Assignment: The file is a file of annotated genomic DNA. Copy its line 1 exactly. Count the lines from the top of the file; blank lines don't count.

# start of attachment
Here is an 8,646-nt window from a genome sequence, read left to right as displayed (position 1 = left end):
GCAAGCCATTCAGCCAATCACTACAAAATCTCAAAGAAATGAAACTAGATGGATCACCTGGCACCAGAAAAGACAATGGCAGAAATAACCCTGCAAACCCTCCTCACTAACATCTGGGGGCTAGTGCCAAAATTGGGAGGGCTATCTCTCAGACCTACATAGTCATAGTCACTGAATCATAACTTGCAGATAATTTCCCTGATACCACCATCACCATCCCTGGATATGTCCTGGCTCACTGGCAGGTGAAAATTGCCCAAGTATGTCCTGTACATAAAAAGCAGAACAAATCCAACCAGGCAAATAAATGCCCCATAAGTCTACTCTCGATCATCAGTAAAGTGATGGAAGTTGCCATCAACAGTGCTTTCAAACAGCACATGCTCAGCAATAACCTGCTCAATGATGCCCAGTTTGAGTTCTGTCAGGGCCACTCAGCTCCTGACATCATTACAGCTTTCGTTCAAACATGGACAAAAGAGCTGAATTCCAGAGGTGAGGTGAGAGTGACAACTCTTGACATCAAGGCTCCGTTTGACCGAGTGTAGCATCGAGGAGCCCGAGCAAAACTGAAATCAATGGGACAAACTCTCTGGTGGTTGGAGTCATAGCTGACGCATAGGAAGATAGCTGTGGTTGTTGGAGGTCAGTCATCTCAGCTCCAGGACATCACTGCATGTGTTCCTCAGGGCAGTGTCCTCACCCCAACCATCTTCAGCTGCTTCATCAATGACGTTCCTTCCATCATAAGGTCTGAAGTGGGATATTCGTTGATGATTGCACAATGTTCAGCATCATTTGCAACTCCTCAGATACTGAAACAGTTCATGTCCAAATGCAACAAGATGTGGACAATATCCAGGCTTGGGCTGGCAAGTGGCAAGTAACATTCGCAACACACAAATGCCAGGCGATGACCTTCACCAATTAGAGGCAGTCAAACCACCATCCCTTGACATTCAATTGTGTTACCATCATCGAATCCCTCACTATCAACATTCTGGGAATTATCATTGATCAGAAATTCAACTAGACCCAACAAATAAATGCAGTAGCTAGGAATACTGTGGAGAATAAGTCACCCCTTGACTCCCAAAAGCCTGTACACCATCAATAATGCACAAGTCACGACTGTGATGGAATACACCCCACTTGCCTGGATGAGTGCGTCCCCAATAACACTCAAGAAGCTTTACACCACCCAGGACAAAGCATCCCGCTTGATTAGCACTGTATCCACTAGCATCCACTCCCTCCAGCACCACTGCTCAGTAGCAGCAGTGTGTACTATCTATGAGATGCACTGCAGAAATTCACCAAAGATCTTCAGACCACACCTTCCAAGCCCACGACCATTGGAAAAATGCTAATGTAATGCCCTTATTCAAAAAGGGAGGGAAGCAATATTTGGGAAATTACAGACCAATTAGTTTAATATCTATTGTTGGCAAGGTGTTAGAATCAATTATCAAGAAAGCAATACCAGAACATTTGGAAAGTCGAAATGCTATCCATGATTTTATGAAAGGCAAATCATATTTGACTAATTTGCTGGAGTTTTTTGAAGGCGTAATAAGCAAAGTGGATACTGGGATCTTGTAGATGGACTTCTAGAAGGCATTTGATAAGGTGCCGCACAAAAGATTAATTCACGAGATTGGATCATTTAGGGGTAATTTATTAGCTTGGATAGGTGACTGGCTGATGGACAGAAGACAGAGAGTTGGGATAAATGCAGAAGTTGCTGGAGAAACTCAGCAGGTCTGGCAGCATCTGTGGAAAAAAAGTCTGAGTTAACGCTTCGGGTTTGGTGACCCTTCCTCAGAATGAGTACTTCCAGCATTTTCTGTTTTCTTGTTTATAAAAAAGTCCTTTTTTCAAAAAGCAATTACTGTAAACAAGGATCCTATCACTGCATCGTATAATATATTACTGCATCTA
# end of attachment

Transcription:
Here is an 8,646-nt window from a genome sequence, read left to right as displayed (position 1 = left end):